I know it’s frowned upon to say aloud on the Internet, given that cinephiles and film fans are all expected to outright adore and bow at his feet, but the films of Quentin Tarantino are, gasp, wait for it... beginning to bore me. Wait a quick second before you stone me to death, and hear me out.
Whereas as Tarantino started out as a fresh bolt of lightning in Hollywood, practically upending movies and the zeitgeist as we know it in the 1990s with the pop-culture referencing gangsters and non-linear storytelling of “Pulp Fiction,” what we’ve received in the second half of his career is a pretty familiar version of revenge pictures filtered through a now-predictable pastiche of genre hopscotching. The filmmaker has essentially made five revenge films in a row (count ‘em), which makes us wonder if he can devise a storyline that goes beyond a payback concept. “Kill Bill,” “Kill Bill 2,” “Death Proof,” “Inglorious Basterds” and now “Django Unchained” all play with the central conceit of revenge, so maybe, just maybe, it’s time to move on?
More disconcerting is how similar “Django Unchained” the screenplay reads to the concept of “Inglourious Basterds.” Pick a historical milieu with inequitable social implications (the slaughter of millions of Jews in WWII/American slavery before abolishment), put a genre spin on it (men on a suicide mission in war/Spaghetti Western) and then slap on a dollop of unjust circumstances that demand cold, bloody revenge and voila, you’ve got yourself a Tarantino narrative. While the “Kill Bill” and “Death Proof” films were much more interested in exploring genre than they were history (Kung-Fu films meets Spaghetti Westerns in the Uma Thurman-led films, slasher/race car pictures in the latter), all three of them have unrelenting protagonists seeking vengeance. Both ‘Basterds’ and ‘Django’ also play with the idea of rewriting history (Hitler dies/slaves uprise) and then anachronistically throw elements of contemporary culture (generally music) on the fire to create Tarantino’s genre stew (see David Bowie in ‘Basterds,’ James Brown in ‘Django’).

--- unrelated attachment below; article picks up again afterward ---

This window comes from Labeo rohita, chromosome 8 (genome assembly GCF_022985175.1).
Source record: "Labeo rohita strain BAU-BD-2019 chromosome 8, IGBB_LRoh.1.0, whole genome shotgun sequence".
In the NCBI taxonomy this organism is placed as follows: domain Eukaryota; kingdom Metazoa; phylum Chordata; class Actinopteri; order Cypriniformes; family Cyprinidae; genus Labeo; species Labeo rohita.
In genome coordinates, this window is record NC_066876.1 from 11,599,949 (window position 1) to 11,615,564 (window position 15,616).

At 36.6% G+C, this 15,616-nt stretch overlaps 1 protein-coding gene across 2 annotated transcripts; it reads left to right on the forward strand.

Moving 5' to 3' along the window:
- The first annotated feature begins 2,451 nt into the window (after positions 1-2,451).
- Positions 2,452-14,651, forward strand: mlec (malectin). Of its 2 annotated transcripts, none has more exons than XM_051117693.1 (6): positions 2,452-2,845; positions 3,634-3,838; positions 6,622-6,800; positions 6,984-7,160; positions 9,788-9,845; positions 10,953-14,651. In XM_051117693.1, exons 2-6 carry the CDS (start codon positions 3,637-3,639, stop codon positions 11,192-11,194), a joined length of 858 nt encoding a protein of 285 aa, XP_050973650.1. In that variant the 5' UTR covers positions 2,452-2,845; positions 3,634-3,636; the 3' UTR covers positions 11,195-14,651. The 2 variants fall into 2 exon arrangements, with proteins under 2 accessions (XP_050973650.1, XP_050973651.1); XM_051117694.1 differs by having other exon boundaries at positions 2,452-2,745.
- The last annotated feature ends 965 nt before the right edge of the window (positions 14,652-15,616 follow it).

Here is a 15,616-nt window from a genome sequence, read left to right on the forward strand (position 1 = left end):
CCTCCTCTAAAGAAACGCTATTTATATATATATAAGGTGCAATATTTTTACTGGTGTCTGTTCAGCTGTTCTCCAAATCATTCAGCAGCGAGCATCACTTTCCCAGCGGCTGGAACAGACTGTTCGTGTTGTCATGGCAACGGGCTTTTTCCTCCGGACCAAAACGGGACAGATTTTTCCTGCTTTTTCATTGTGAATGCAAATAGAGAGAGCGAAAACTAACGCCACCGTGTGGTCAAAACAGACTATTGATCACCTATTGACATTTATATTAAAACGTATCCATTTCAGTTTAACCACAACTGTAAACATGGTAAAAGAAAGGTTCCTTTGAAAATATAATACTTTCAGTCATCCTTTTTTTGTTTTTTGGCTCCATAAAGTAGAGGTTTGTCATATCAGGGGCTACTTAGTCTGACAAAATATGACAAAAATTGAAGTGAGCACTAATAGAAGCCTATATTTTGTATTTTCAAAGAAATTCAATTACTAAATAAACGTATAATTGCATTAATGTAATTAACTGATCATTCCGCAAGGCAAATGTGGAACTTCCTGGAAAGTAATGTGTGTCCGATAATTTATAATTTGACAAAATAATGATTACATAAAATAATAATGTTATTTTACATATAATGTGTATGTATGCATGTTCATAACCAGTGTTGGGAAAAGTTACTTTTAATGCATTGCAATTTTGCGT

Much of this may seem like nitpicking. Afterall, “Django Unchained” has the juicy idea of Leonardo DiCaprio playing a racist plantation owner who owns the wife of a African-American slave played by Jamie Foxx (and even better, Samuel L. Jackson plays a house slave who is friends with DiCaprio’s antagonist but is still treated like garbage by him in public). So these seem like some delicious ideas to explore and play with. However, the same could be said about “Inglourious Basterds,” which featured a redneck lieutenant who enlisted a group of bloodthirsty American-Jewish soldiers to reenact vengeance on Adolf Hitler and his fellow Nazis.
And so while there may have been some interesting ideas to be explored about the Jewish plight in WWII, “Inglourious Basterds,” for my money, didn’t serve an ounce of social commentary aside from pretty basic (and arguably unsophisticated) eye for an eye animus that’s pretty run of the mill in movies. So the worry is, for all Tarantino’s talk of taking a hot button issue of American history (racism) and reflecting a mirror back on society with it (like 'Inglourious' was supposed to do as well), perhaps “Django Unchained” is going to have similar issues of masquerading as a social issues film, while simply serving as a talky action picture about retribution.
Now, I’m not looking for a “social issues” picture from Tarantino; that would be dull. But so too would be a simple revenge picture with the latest genre exploration, with incongruent pop cultural music moments and overly clever dialogue. That would be all too familiar.
Then again, with n-words abounding and situations like whippings and slave fights to the death, perhaps simply due to its subject matter, “Django Unchained” will act as something more than reprisal via stylish violence. At this point, we can only hope. - Rodrigo Perez